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USA's Evan Lysacek reacts after performing his free program during the men's figure skating competition at the Vancouver 2010 Olympics in Vancouver on Thursday, Feb. 18, 2010.
American figure skater Evan Lysacek is now an Olympic champion.
Lysacek, the reigning world champion, upset Russian powerhouse and former Olympic champ Evgeni Plushenko to become the first American gold medalist in men’s skating since Brian Boitano at the 1988 Calgary Games.
Despite trailing Plushenko by a razor-thin margin after Tuesday's short program, Lysacek edged Plushenko by 1.31 points with a career-best 257.67 after Thursday's free skate. Daisuke Takahashi took bronze, becoming the first Japanese competitor to ever medal in men's skating, NBCOlympics reported. Johnny Weir landed in sixth place and Jeremy Abbott took ninth for Team U.S.A.
“It was definitely my best, and that’s what I came here to do,” Lysacek said after delivering his technically flawless performance. NBC television footage showed him celebrating the win with veteran coach Frank Caroll, who had never coached a gold medalist -- until now.
Lysacek was the sole American to strike gold on Day 7, following Team U.S.A.'s banner performance on Wednesday.
Skiing star Lindsey Vonn stumbled in the super-combined event and lost her bid for a second Olympic title and the female snowboarders faltered in their bid to dominate.
Vonn, who overcame a shin injury to take a gold medal in Wednesday's downhill final, led Thursday's event after the morning downhill run but fell during the challenging slalom portion.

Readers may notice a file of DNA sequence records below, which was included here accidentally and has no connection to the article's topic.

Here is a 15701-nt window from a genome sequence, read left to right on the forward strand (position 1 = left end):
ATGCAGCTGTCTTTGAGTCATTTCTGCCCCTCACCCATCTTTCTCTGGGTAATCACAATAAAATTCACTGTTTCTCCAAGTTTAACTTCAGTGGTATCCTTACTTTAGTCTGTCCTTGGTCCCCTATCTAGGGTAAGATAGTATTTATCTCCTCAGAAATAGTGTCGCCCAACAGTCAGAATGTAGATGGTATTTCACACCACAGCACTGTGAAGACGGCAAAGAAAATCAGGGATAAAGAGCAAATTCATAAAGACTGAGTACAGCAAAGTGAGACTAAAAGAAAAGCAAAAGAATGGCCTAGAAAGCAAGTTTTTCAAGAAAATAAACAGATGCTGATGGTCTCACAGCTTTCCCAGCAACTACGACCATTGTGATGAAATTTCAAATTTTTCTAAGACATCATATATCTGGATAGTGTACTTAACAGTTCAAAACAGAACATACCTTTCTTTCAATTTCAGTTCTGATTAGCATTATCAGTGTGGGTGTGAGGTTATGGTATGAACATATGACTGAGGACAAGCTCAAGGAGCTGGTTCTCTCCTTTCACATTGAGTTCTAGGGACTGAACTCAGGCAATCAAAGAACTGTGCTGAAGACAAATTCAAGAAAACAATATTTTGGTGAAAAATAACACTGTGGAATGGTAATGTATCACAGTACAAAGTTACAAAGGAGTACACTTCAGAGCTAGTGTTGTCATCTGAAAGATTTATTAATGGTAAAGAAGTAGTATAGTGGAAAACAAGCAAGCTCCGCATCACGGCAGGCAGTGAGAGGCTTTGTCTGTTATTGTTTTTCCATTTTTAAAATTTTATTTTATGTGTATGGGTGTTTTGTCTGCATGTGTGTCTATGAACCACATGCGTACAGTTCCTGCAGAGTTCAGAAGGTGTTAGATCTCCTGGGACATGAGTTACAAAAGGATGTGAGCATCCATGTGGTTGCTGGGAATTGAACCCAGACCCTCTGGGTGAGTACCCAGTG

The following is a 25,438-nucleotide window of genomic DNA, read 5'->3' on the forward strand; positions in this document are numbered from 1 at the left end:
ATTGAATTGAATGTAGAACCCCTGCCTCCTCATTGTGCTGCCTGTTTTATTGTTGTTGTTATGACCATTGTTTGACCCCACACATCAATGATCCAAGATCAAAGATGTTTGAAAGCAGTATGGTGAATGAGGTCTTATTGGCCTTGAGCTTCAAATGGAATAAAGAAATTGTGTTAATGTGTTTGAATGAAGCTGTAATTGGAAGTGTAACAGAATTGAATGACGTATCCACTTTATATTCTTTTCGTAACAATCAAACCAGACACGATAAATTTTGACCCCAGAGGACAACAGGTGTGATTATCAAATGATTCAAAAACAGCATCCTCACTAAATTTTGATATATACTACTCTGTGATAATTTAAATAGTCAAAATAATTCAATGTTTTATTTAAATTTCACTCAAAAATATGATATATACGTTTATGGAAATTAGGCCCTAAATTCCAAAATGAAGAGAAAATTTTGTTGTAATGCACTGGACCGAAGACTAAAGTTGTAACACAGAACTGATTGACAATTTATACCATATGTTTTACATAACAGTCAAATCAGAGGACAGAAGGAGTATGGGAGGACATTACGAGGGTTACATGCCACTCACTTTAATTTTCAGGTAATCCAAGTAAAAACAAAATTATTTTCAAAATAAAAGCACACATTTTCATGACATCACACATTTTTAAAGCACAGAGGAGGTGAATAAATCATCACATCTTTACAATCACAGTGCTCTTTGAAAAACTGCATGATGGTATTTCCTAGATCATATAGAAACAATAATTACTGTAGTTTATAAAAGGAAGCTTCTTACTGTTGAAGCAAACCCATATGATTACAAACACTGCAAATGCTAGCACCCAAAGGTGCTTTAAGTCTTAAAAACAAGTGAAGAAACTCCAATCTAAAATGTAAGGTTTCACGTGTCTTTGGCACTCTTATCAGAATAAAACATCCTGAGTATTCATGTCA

Her best friend and biggest rival Maria Riesch of Germany won the event and American Julia Mancuso took the silver -- her second of the Games. Anja Paerson of Sweden took the bronze, 1.05 behind Riesch.
Vonn fell behind Riesch at the second checkpoint before missing a gate and losing her right ski. That mishap forced her to take a tumble. Vonn will have several more shots at gold, as she is expected to ski three more times and a favorite in Saturday's super-G.
Later, Australian Torah Bright bested Americans Hannah Teter and Kelly Clark to take gold in the women's snowboard halfpipe event. Teter, the defending Olympic champion had to settle for a silver medal and Clark, the 2002 champion, took the bronze.
Other events that promised medal opportunities for American athletes also did not pan out.
In the Men's 20k individual biathlon, American Tim Burke fell short in his quest to redeem himself for a disappointing finish in Tuesday's shorter event. Emil Hegle Svendsen of Norway took the gold, while another Norwegian, Tora Berger, won the women's 15k individual biathlon.
One day after American speedskater Shani Davis tore up the ice, Canadian Christine Nesbitt found gold in the women's 1,000m.
Both of Team U.S.A.'s hockey teams were in action, although neither played for a medal just yet. The women faced off against Finland, destroying them 6-0, exacting revenge against the same team that beat them in Turin and left the Americans holding the bronze. The men routed Norway 6-1 Thursday afternoon -- setting up a thrilling showdown with mighty Canada for Group A supremacy.
Two American skeleton racers with interesting stories raced in qualifying heats Thursday. Noelle Pikus-Pace suffered a horrific leg injury in 2005 that knocked her out of the last games. She's won a world cup title and given birth to a baby daughter since then, and must climb up from fifth place for a run at the gold. Zach Lund was booted from the Turin games after testing positive for a banned substance that turned out to be in his hair-restoration medicine. He was cleared of any wrongdoing, but had to wait four years for his next shot. Latvia’s Martins Dukars held a slim lead over Canada’s Jon Montgomery after two heats on Thursday.
The final runs for both men’s and women’s skeleton races are Friday.
The Vancouver Winter Games are here and Team USA is rocking.
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